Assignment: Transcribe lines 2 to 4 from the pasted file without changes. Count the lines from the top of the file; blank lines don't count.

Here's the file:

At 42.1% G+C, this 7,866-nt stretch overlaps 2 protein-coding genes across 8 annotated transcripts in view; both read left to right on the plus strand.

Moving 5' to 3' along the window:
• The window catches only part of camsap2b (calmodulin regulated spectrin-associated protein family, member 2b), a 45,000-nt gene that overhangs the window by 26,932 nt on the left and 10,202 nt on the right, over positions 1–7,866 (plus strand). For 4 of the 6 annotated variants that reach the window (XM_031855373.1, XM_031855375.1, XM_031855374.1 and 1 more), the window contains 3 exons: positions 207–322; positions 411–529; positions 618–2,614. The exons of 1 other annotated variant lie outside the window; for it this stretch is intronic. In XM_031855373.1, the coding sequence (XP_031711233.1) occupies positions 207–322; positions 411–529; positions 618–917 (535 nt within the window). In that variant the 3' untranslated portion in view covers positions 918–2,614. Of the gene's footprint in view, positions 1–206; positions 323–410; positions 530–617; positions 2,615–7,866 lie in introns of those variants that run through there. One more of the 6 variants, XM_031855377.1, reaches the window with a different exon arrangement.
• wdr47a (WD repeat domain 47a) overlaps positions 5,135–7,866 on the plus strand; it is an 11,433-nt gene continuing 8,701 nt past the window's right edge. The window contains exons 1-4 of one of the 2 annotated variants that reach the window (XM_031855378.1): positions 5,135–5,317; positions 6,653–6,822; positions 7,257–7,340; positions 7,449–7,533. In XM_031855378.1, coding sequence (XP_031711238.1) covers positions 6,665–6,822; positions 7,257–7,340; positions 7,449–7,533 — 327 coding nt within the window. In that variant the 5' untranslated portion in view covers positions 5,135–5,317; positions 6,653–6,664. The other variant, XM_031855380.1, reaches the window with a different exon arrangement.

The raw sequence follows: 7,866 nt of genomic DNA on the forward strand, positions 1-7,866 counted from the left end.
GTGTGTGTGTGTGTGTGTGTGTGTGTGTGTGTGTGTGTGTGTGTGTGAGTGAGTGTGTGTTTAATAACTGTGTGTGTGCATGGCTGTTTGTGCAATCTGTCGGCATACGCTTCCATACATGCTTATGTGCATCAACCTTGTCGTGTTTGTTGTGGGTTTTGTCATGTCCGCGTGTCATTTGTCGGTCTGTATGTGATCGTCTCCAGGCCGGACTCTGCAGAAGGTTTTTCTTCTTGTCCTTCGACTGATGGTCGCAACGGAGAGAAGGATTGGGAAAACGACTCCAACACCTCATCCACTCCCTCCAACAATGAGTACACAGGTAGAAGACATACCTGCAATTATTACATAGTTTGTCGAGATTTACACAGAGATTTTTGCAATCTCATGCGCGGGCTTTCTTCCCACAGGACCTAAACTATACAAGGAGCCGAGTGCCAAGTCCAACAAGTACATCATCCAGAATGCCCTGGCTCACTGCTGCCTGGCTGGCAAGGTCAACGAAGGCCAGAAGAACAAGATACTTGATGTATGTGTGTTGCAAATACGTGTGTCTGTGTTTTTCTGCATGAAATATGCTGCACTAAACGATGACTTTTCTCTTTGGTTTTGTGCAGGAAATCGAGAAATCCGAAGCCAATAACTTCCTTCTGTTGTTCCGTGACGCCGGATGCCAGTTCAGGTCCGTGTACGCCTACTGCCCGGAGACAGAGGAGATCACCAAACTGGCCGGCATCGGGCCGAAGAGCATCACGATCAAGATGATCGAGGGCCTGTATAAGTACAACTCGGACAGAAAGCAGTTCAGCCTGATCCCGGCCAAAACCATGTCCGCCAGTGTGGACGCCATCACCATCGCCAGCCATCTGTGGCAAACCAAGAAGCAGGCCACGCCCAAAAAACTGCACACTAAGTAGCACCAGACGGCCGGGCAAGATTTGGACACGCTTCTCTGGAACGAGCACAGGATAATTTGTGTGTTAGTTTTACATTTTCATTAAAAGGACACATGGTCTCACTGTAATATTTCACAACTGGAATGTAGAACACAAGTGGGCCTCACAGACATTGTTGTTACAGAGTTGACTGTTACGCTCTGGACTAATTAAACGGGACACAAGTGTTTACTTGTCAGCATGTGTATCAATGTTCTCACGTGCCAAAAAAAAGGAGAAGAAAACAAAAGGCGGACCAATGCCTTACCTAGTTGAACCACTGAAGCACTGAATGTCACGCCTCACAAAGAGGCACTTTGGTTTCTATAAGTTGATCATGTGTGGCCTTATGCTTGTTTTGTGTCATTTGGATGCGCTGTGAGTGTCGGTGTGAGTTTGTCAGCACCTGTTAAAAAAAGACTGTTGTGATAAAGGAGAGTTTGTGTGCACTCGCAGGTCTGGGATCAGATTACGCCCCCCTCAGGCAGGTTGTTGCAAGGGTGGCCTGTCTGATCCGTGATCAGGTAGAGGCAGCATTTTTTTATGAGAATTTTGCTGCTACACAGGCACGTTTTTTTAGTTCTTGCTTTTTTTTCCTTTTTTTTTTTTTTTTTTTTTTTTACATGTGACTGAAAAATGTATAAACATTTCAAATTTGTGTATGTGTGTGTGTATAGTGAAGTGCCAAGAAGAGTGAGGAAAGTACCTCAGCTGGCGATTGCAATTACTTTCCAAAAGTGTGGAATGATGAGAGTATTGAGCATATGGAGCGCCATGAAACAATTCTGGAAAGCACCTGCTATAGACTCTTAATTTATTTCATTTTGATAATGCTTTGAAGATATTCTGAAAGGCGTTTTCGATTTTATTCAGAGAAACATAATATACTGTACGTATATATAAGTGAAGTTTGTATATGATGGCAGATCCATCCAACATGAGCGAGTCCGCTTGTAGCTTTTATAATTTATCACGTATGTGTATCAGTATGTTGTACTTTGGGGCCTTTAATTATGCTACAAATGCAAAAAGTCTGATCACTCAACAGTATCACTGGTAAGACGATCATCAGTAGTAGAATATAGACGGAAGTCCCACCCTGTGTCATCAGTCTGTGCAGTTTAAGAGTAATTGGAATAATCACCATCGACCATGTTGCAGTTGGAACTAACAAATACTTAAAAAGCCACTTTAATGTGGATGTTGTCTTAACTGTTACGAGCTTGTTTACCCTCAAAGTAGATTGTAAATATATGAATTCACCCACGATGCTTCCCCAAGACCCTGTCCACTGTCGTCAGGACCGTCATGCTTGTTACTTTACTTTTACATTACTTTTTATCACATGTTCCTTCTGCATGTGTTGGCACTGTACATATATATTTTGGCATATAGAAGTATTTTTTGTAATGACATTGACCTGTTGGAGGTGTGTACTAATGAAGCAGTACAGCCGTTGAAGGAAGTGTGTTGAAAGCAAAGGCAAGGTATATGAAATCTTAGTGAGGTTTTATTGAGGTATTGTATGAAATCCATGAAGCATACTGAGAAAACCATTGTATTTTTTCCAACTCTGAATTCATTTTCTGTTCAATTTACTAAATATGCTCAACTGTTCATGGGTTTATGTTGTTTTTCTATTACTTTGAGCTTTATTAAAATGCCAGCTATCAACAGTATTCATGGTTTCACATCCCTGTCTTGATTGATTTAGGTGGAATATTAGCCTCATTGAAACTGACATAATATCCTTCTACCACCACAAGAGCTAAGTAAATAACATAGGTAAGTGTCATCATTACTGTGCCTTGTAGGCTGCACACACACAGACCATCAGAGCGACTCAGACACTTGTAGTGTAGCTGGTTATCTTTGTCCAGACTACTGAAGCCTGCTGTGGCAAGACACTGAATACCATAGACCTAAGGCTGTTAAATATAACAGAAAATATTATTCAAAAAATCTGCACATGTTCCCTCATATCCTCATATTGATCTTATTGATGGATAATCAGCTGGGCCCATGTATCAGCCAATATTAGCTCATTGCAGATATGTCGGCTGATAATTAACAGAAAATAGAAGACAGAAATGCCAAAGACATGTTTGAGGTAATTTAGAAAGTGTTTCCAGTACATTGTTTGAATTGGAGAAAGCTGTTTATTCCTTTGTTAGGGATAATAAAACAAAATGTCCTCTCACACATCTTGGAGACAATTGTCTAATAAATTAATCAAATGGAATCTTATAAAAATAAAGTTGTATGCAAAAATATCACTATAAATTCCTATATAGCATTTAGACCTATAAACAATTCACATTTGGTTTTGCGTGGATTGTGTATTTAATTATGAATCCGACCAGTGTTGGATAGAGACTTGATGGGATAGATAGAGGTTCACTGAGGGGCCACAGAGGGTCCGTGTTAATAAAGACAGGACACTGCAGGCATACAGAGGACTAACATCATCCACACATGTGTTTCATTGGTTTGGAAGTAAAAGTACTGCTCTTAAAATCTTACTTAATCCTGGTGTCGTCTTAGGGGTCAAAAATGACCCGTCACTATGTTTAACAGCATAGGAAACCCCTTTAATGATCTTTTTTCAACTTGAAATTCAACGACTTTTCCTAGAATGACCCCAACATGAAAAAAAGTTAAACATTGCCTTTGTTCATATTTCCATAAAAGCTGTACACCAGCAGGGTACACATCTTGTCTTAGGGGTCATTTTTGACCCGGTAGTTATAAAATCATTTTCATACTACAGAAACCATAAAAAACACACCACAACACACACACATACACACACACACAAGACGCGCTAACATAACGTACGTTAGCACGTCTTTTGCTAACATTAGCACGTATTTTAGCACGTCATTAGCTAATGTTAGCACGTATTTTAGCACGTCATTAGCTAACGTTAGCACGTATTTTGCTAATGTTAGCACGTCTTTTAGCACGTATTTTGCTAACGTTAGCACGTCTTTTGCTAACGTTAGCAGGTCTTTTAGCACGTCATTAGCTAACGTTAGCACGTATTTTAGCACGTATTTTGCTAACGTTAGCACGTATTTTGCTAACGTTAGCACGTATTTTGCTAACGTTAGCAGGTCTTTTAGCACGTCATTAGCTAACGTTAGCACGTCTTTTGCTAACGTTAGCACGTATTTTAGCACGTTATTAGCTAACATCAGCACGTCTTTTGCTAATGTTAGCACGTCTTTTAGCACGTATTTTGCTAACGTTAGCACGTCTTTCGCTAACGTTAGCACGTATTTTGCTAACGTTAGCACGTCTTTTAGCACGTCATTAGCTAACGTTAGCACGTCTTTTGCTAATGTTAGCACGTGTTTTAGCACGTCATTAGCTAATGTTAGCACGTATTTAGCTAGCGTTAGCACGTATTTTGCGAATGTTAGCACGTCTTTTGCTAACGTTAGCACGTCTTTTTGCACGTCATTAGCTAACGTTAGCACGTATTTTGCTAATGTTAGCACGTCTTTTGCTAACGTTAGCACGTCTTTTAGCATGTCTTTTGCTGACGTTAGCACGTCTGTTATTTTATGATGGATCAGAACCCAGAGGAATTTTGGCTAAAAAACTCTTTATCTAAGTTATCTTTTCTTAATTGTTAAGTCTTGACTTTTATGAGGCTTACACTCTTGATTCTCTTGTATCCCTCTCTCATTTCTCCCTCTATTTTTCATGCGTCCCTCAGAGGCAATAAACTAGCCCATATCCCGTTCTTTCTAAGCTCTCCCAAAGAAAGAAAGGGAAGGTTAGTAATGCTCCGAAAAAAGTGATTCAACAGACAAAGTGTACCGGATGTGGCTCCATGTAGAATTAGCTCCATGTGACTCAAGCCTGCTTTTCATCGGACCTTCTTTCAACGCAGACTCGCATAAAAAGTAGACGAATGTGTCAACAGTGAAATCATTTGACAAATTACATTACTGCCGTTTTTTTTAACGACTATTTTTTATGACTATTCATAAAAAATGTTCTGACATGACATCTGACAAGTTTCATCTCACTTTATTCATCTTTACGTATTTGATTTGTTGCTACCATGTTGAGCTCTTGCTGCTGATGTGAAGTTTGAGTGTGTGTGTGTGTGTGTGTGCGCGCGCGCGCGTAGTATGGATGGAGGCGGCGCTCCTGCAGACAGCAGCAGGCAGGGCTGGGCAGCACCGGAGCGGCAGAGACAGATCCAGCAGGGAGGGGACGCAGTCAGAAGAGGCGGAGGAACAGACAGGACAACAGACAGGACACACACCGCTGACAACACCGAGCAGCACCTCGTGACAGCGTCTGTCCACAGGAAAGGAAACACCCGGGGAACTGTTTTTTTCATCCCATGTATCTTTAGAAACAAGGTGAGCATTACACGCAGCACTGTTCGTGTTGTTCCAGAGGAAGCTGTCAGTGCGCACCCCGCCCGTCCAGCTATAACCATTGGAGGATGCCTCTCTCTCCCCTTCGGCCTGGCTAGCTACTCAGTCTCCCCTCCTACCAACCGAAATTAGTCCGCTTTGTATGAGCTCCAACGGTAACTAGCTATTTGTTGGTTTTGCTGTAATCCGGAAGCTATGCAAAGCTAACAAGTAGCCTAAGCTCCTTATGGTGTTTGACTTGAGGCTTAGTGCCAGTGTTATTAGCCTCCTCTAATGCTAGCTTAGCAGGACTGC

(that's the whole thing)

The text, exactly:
Moving 5' to 3' along the window:
• The window catches only part of camsap2b (calmodulin regulated spectrin-associated protein family, member 2b), a 45,000-nt gene that overhangs the window by 26,932 nt on the left and 10,202 nt on the right, over positions 1–7,866 (plus strand). For 4 of the 6 annotated variants that reach the window (XM_031855373.1, XM_031855375.1, XM_031855374.1 and 1 more), the window contains 3 exons: positions 207–322; positions 411–529; positions 618–2,614. The exons of 1 other annotated variant lie outside the window; for it this stretch is intronic. In XM_031855373.1, the coding sequence (XP_031711233.1) occupies positions 207–322; positions 411–529; positions 618–917 (535 nt within the window). In that variant the 3' untranslated portion in view covers positions 918–2,614. Of the gene's footprint in view, positions 1–206; positions 323–410; positions 530–617; positions 2,615–7,866 lie in introns of those variants that run through there. One more of the 6 variants, XM_031855377.1, reaches the window with a different exon arrangement.
• wdr47a (WD repeat domain 47a) overlaps positions 5,135–7,866 on the plus strand; it is an 11,433-nt gene continuing 8,701 nt past the window's right edge. The window contains exons 1-4 of one of the 2 annotated variants that reach the window (XM_031855378.1): positions 5,135–5,317; positions 6,653–6,822; positions 7,257–7,340; positions 7,449–7,533. In XM_031855378.1, coding sequence (XP_031711238.1) covers positions 6,665–6,822; positions 7,257–7,340; positions 7,449–7,533 — 327 coding nt within the window. In that variant the 5' untranslated portion in view covers positions 5,135–5,317; positions 6,653–6,664. The other variant, XM_031855380.1, reaches the window with a different exon arrangement.